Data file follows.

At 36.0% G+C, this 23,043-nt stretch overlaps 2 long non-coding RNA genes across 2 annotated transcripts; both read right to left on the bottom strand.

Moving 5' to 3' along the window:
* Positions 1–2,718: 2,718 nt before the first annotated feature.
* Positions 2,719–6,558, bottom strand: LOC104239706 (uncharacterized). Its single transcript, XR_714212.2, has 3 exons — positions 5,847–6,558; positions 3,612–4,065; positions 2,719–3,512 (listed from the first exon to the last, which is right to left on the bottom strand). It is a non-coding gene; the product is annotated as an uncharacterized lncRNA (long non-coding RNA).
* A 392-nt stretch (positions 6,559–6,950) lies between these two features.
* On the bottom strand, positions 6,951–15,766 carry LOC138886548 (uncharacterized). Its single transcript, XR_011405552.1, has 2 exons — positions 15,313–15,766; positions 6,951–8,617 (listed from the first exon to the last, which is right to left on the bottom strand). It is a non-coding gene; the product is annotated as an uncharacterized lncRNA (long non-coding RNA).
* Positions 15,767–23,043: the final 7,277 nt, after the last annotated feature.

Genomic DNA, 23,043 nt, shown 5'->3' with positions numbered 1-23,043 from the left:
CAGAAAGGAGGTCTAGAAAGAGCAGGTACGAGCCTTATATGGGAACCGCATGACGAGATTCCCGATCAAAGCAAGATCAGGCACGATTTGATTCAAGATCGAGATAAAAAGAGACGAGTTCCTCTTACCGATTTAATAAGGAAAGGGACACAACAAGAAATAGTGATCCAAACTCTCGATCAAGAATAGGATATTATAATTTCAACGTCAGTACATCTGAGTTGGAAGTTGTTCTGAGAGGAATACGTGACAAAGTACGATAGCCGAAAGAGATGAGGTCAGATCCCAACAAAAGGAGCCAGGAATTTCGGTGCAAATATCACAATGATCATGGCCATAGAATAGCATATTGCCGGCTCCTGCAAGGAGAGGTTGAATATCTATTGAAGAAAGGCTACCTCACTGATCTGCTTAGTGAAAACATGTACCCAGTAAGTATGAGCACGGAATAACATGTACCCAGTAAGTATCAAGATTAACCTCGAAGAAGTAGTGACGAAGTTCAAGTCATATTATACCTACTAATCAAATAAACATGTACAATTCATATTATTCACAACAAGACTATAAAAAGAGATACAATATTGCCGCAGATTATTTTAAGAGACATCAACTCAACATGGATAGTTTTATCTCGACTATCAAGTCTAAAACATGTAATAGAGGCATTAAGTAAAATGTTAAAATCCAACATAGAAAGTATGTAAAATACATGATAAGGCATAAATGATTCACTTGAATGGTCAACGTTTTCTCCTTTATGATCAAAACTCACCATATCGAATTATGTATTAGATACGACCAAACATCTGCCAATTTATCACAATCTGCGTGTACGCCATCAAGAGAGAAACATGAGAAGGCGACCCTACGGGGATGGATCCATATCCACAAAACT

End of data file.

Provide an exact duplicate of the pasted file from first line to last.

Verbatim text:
At 36.0% G+C, this 23,043-nt stretch overlaps 2 long non-coding RNA genes across 2 annotated transcripts; both read right to left on the bottom strand.

Moving 5' to 3' along the window:
* Positions 1–2,718: 2,718 nt before the first annotated feature.
* Positions 2,719–6,558, bottom strand: LOC104239706 (uncharacterized). Its single transcript, XR_714212.2, has 3 exons — positions 5,847–6,558; positions 3,612–4,065; positions 2,719–3,512 (listed from the first exon to the last, which is right to left on the bottom strand). It is a non-coding gene; the product is annotated as an uncharacterized lncRNA (long non-coding RNA).
* A 392-nt stretch (positions 6,559–6,950) lies between these two features.
* On the bottom strand, positions 6,951–15,766 carry LOC138886548 (uncharacterized). Its single transcript, XR_011405552.1, has 2 exons — positions 15,313–15,766; positions 6,951–8,617 (listed from the first exon to the last, which is right to left on the bottom strand). It is a non-coding gene; the product is annotated as an uncharacterized lncRNA (long non-coding RNA).
* Positions 15,767–23,043: the final 7,277 nt, after the last annotated feature.

Genomic DNA, 23,043 nt, shown 5'->3' with positions numbered 1-23,043 from the left:
CAGAAAGGAGGTCTAGAAAGAGCAGGTACGAGCCTTATATGGGAACCGCATGACGAGATTCCCGATCAAAGCAAGATCAGGCACGATTTGATTCAAGATCGAGATAAAAAGAGACGAGTTCCTCTTACCGATTTAATAAGGAAAGGGACACAACAAGAAATAGTGATCCAAACTCTCGATCAAGAATAGGATATTATAATTTCAACGTCAGTACATCTGAGTTGGAAGTTGTTCTGAGAGGAATACGTGACAAAGTACGATAGCCGAAAGAGATGAGGTCAGATCCCAACAAAAGGAGCCAGGAATTTCGGTGCAAATATCACAATGATCATGGCCATAGAATAGCATATTGCCGGCTCCTGCAAGGAGAGGTTGAATATCTATTGAAGAAAGGCTACCTCACTGATCTGCTTAGTGAAAACATGTACCCAGTAAGTATGAGCACGGAATAACATGTACCCAGTAAGTATCAAGATTAACCTCGAAGAAGTAGTGACGAAGTTCAAGTCATATTATACCTACTAATCAAATAAACATGTACAATTCATATTATTCACAACAAGACTATAAAAAGAGATACAATATTGCCGCAGATTATTTTAAGAGACATCAACTCAACATGGATAGTTTTATCTCGACTATCAAGTCTAAAACATGTAATAGAGGCATTAAGTAAAATGTTAAAATCCAACATAGAAAGTATGTAAAATACATGATAAGGCATAAATGATTCACTTGAATGGTCAACGTTTTCTCCTTTATGATCAAAACTCACCATATCGAATTATGTATTAGATACGACCAAACATCTGCCAATTTATCACAATCTGCGTGTACGCCATCAAGAGAGAAACATGAGAAGGCGACCCTACGGGGATGGATCCATATCCACAAAACT